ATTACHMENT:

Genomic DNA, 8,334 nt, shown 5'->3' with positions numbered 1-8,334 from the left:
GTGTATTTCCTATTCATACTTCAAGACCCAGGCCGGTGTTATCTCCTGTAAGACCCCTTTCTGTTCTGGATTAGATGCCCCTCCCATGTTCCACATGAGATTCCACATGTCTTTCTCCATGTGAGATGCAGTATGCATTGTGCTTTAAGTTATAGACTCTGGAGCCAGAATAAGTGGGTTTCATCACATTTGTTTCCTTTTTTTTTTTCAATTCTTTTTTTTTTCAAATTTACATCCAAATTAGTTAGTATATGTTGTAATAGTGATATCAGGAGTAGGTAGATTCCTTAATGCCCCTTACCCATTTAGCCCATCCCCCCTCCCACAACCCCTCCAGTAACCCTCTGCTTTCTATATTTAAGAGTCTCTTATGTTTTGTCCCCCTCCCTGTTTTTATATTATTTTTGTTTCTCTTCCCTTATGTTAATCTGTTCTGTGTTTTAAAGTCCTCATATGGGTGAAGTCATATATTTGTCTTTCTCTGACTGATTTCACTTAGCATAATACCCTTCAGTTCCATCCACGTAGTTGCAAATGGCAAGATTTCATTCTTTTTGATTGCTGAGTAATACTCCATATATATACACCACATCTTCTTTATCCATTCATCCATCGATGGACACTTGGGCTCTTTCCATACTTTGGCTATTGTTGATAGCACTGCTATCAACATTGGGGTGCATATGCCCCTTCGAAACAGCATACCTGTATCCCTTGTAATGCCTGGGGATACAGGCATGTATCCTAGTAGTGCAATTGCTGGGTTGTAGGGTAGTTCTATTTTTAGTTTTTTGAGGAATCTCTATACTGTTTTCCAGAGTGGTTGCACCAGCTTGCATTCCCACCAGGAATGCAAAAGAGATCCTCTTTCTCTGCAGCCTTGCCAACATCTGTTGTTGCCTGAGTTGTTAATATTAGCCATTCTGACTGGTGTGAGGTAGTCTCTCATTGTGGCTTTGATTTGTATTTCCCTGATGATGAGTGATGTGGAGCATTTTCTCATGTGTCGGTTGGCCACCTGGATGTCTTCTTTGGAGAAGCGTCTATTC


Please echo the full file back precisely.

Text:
Genomic DNA, 8,334 nt, shown 5'->3' with positions numbered 1-8,334 from the left:
GTGTATTTCCTATTCATACTTCAAGACCCAGGCCGGTGTTATCTCCTGTAAGACCCCTTTCTGTTCTGGATTAGATGCCCCTCCCATGTTCCACATGAGATTCCACATGTCTTTCTCCATGTGAGATGCAGTATGCATTGTGCTTTAAGTTATAGACTCTGGAGCCAGAATAAGTGGGTTTCATCACATTTGTTTCCTTTTTTTTTTTCAATTCTTTTTTTTTTCAAATTTACATCCAAATTAGTTAGTATATGTTGTAATAGTGATATCAGGAGTAGGTAGATTCCTTAATGCCCCTTACCCATTTAGCCCATCCCCCCTCCCACAACCCCTCCAGTAACCCTCTGCTTTCTATATTTAAGAGTCTCTTATGTTTTGTCCCCCTCCCTGTTTTTATATTATTTTTGTTTCTCTTCCCTTATGTTAATCTGTTCTGTGTTTTAAAGTCCTCATATGGGTGAAGTCATATATTTGTCTTTCTCTGACTGATTTCACTTAGCATAATACCCTTCAGTTCCATCCACGTAGTTGCAAATGGCAAGATTTCATTCTTTTTGATTGCTGAGTAATACTCCATATATATACACCACATCTTCTTTATCCATTCATCCATCGATGGACACTTGGGCTCTTTCCATACTTTGGCTATTGTTGATAGCACTGCTATCAACATTGGGGTGCATATGCCCCTTCGAAACAGCATACCTGTATCCCTTGTAATGCCTGGGGATACAGGCATGTATCCTAGTAGTGCAATTGCTGGGTTGTAGGGTAGTTCTATTTTTAGTTTTTTGAGGAATCTCTATACTGTTTTCCAGAGTGGTTGCACCAGCTTGCATTCCCACCAGGAATGCAAAAGAGATCCTCTTTCTCTGCAGCCTTGCCAACATCTGTTGTTGCCTGAGTTGTTAATATTAGCCATTCTGACTGGTGTGAGGTAGTCTCTCATTGTGGCTTTGATTTGTATTTCCCTGATGATGAGTGATGTGGAGCATTTTCTCATGTGTCGGTTGGCCACCTGGATGTCTTCTTTGGAGAAGCGTCTATTC